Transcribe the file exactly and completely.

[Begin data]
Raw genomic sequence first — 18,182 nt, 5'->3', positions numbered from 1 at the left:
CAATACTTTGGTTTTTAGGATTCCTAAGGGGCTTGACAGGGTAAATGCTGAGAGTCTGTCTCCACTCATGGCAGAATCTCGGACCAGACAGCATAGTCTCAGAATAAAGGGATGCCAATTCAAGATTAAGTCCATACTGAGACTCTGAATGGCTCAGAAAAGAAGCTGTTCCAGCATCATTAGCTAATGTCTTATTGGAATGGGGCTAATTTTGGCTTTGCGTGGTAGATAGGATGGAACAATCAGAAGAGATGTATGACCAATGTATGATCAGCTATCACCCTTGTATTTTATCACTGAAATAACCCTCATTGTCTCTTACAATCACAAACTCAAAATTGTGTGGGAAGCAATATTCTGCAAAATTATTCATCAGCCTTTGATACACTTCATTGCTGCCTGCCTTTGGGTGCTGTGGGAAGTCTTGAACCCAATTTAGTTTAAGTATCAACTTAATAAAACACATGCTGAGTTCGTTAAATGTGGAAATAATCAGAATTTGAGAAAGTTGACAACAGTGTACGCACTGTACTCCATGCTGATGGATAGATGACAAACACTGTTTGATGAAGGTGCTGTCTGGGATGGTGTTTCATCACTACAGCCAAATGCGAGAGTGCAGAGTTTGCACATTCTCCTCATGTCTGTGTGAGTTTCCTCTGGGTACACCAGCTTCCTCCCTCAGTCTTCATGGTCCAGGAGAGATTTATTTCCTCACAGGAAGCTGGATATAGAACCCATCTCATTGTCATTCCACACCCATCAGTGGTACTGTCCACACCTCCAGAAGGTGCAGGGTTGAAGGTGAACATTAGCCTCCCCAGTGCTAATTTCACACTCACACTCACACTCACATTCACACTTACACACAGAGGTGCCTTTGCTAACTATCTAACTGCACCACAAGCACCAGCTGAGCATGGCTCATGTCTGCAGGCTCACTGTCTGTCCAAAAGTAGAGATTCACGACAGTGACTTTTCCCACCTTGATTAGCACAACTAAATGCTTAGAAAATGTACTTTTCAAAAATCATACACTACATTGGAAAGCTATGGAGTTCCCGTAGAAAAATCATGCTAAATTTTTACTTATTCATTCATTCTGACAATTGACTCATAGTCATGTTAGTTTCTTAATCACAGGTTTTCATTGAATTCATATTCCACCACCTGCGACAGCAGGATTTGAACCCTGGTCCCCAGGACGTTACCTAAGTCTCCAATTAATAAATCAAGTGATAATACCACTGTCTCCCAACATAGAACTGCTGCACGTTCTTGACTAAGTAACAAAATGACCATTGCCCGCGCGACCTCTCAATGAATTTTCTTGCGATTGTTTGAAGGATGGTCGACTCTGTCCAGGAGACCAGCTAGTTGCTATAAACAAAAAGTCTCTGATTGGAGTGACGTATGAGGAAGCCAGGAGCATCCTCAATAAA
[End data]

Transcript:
Raw genomic sequence first — 18,182 nt, 5'->3', positions numbered from 1 at the left:
CAATACTTTGGTTTTTAGGATTCCTAAGGGGCTTGACAGGGTAAATGCTGAGAGTCTGTCTCCACTCATGGCAGAATCTCGGACCAGACAGCATAGTCTCAGAATAAAGGGATGCCAATTCAAGATTAAGTCCATACTGAGACTCTGAATGGCTCAGAAAAGAAGCTGTTCCAGCATCATTAGCTAATGTCTTATTGGAATGGGGCTAATTTTGGCTTTGCGTGGTAGATAGGATGGAACAATCAGAAGAGATGTATGACCAATGTATGATCAGCTATCACCCTTGTATTTTATCACTGAAATAACCCTCATTGTCTCTTACAATCACAAACTCAAAATTGTGTGGGAAGCAATATTCTGCAAAATTATTCATCAGCCTTTGATACACTTCATTGCTGCCTGCCTTTGGGTGCTGTGGGAAGTCTTGAACCCAATTTAGTTTAAGTATCAACTTAATAAAACACATGCTGAGTTCGTTAAATGTGGAAATAATCAGAATTTGAGAAAGTTGACAACAGTGTACGCACTGTACTCCATGCTGATGGATAGATGACAAACACTGTTTGATGAAGGTGCTGTCTGGGATGGTGTTTCATCACTACAGCCAAATGCGAGAGTGCAGAGTTTGCACATTCTCCTCATGTCTGTGTGAGTTTCCTCTGGGTACACCAGCTTCCTCCCTCAGTCTTCATGGTCCAGGAGAGATTTATTTCCTCACAGGAAGCTGGATATAGAACCCATCTCATTGTCATTCCACACCCATCAGTGGTACTGTCCACACCTCCAGAAGGTGCAGGGTTGAAGGTGAACATTAGCCTCCCCAGTGCTAATTTCACACTCACACTCACACTCACATTCACACTTACACACAGAGGTGCCTTTGCTAACTATCTAACTGCACCACAAGCACCAGCTGAGCATGGCTCATGTCTGCAGGCTCACTGTCTGTCCAAAAGTAGAGATTCACGACAGTGACTTTTCCCACCTTGATTAGCACAACTAAATGCTTAGAAAATGTACTTTTCAAAAATCATACACTACATTGGAAAGCTATGGAGTTCCCGTAGAAAAATCATGCTAAATTTTTACTTATTCATTCATTCTGACAATTGACTCATAGTCATGTTAGTTTCTTAATCACAGGTTTTCATTGAATTCATATTCCACCACCTGCGACAGCAGGATTTGAACCCTGGTCCCCAGGACGTTACCTAAGTCTCCAATTAATAAATCAAGTGATAATACCACTGTCTCCCAACATAGAACTGCTGCACGTTCTTGACTAAGTAACAAAATGACCATTGCCCGCGCGACCTCTCAATGAATTTTCTTGCGATTGTTTGAAGGATGGTCGACTCTGTCCAGGAGACCAGCTAGTTGCTATAAACAAAAAGTCTCTGATTGGAGTGACGTATGAGGAAGCCAGGAGCATCCTCAATAAA